David Endler, elected last month to head the first industry-wide organization devoted to promoting VoIP security, the Voice Over IP Security Alliance (VOIPSA), assumes the chairmanship of at a critical juncture. Voice over IP (VoIP) is taking off like a rocket. Once a distant promise, the consensus among industry watchers is that, in the plain words of In-Stat's Sam Lucero, VoIP "is the future of voice communications."
That future is now, according to VOIPSA, and along with it has come the inevitable and omnipresent security threats. "As VoIP increases in popularity and number of deployments, so will its attractiveness to potential attackers who now have a more accessible playground to poke at this new technology," Endler observes.
And he should know. Endler is the director of TippingPoint Technologies' Digital Vaccine security research division. Prior to that, he led the research division of iDEFENSE. In terms of security, Endler has seen it all -- and he sees trouble coming for VoIP users who don't take network security issues to heart.
"VoIP networks inherit most of the same security threats that traditional data networks are plagued with today," he notes. "However, by adding new VoIP components to an existing data infrastructure, new security requirements are also added: quality of service, reliability, and privacy. We can expect to see over the next year or two VoIP specific attack emerge that go beyond today's more prevalent data network vulnerabilities, but try to exploit the VoIP applications themselves."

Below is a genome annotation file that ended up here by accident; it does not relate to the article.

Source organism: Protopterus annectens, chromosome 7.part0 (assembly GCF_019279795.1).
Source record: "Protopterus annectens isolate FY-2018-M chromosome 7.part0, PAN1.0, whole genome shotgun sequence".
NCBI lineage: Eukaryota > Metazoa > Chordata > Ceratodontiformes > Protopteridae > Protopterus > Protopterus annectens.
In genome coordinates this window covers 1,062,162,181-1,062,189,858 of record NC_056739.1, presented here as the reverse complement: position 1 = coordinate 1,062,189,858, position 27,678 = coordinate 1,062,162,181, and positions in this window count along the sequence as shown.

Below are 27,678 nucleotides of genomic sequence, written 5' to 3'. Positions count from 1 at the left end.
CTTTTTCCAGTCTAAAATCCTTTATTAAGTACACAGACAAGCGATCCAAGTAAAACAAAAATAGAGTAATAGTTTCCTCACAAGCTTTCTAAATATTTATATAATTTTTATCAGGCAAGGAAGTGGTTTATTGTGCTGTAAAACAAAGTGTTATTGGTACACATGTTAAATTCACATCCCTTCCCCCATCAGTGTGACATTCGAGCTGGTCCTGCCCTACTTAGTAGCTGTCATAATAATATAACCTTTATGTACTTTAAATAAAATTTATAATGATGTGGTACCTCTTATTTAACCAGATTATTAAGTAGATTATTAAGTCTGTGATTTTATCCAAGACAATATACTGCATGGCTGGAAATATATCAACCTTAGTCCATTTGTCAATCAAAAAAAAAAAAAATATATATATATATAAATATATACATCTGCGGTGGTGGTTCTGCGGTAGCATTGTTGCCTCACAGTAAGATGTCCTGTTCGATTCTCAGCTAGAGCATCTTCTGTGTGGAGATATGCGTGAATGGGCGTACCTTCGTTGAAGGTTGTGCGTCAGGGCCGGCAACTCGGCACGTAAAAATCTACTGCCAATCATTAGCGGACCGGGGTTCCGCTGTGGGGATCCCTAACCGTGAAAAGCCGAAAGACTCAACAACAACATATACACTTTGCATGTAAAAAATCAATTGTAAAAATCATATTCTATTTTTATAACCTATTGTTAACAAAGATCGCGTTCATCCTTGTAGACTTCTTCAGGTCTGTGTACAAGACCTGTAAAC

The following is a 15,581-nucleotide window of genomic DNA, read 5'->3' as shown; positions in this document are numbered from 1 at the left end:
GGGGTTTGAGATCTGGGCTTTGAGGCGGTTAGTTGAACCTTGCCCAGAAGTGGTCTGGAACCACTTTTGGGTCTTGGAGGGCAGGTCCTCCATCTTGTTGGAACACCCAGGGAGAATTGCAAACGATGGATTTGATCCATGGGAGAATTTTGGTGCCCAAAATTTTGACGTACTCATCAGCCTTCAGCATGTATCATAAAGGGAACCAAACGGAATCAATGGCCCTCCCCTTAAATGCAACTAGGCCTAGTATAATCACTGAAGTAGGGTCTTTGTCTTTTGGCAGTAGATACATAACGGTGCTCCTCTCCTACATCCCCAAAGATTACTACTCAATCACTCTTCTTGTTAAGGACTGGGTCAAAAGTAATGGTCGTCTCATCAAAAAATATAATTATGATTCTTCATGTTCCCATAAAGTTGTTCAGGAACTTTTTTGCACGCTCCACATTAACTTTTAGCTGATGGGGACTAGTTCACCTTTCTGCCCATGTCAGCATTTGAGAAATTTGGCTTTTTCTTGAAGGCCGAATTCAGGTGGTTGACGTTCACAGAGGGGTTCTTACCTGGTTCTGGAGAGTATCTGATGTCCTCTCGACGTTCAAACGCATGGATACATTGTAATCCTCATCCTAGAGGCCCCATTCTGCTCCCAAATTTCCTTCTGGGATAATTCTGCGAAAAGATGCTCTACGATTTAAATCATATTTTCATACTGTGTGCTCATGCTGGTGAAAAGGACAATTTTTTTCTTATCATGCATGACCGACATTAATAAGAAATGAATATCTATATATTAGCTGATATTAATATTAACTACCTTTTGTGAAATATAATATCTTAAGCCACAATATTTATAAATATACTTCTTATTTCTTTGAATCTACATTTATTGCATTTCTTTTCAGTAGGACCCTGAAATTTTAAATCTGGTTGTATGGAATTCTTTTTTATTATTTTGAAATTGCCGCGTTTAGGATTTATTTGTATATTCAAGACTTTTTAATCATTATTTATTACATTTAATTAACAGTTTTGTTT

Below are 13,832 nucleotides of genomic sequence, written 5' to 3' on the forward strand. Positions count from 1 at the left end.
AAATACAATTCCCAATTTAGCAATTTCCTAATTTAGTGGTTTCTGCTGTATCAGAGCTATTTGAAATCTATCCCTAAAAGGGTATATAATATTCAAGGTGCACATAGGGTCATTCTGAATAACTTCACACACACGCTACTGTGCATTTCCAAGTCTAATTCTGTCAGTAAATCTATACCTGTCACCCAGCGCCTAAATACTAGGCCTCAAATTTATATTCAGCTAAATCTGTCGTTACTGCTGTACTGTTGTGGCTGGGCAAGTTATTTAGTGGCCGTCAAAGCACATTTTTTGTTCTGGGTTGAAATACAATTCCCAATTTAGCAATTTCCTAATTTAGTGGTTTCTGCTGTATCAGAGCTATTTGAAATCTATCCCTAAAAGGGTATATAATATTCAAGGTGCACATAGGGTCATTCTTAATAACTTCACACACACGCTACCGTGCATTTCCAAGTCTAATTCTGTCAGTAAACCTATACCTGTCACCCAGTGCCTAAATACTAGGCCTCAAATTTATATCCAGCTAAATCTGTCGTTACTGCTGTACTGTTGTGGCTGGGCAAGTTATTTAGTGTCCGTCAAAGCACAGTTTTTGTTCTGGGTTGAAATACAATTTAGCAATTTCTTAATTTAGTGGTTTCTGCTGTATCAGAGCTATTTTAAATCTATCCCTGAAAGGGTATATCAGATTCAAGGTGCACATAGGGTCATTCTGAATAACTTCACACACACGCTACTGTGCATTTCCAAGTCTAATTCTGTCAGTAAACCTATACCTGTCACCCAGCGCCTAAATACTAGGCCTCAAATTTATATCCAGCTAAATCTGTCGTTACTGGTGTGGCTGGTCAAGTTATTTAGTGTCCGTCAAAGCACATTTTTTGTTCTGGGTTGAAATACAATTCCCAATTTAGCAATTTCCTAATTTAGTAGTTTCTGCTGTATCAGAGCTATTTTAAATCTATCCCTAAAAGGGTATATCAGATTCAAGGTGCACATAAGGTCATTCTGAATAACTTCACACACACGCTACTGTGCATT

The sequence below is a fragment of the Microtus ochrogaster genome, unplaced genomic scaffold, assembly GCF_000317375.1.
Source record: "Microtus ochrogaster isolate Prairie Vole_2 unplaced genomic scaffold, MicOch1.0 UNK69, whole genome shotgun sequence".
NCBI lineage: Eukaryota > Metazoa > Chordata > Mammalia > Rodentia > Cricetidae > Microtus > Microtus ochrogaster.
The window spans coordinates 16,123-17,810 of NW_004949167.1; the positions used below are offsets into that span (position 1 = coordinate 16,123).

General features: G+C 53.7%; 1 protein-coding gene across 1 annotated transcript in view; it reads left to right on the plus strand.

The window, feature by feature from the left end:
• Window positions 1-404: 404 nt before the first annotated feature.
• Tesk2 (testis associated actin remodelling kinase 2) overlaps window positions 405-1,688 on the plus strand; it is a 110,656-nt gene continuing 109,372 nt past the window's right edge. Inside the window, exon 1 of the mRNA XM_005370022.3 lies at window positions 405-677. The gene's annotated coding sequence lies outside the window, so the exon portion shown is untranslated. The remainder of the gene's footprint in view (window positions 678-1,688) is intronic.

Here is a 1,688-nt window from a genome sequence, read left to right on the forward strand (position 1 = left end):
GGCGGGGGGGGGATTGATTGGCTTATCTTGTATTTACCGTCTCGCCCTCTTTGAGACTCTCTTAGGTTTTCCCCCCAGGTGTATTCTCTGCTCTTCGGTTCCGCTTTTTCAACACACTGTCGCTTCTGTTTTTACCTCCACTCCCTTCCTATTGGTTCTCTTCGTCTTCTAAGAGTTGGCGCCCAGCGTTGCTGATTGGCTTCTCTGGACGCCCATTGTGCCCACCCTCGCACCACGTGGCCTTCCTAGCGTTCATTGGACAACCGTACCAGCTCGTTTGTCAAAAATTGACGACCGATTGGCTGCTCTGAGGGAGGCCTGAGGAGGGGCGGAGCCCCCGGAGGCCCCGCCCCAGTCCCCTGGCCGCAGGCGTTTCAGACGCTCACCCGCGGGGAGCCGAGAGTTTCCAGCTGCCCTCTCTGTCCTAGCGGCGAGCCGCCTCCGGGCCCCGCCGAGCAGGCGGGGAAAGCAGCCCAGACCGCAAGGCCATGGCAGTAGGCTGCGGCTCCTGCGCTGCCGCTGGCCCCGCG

In addition to the expected data network threats, Endler points out that security vulnerabilities have also been discovered in the H.323 and session initiation protocols themselves.
The worst-case scenario is dire, indeed. As if denial of service attacks, viruses, Trojans and worms aren't enough, the privacy implications of digital eavesdropping on voice calls, identity and voice-theft are immense. But beyond that, Endler says, our reliance on voice communications for basic needs raises the stakes even higher. The bottom line, he says is that "the worst case scenarios involve life and death implications when you look at emergency services call centers" like 911, police and fire departments.
A big part of the problem is that VoIP users just aren't fully aware of the number and magnitude of security threats to IP voice networks. However, that's not entirely their fault. "The threats have not been well identified and laid out yet in a coherent manner," Endler says. "That's one of the things VOIPSA is trying to change with one of our first short-term projects, the VoIP Security Threat Taxonomy."
In the longer term, the alliance aims to put VoIP security at the top of the telecommunications and corporate IT agenda. One of VOIPSA's major goals is to get VoIP users, providers and vendors talking about what they can do to defend IP voice networks against threats.
"Until now, no single organization or group had strongly emerged to help organizations understand and mitigate VoIP security risks through discussion lists, white papers, sponsorship of VoIP security research projects, and the development of free tools and methodologies for public use" Endler says. "We aim to rally vendors, telecom providers, and researchers to join and participate in these goals."
VOIPSA has set up a Community Outreach committee to refine and transmit its message through a web portal and the VOIPSEC mailing list. According to Endler, the alliance will be making its presence felt in the near future at industry conferences and at VOIPSA-sponsored events.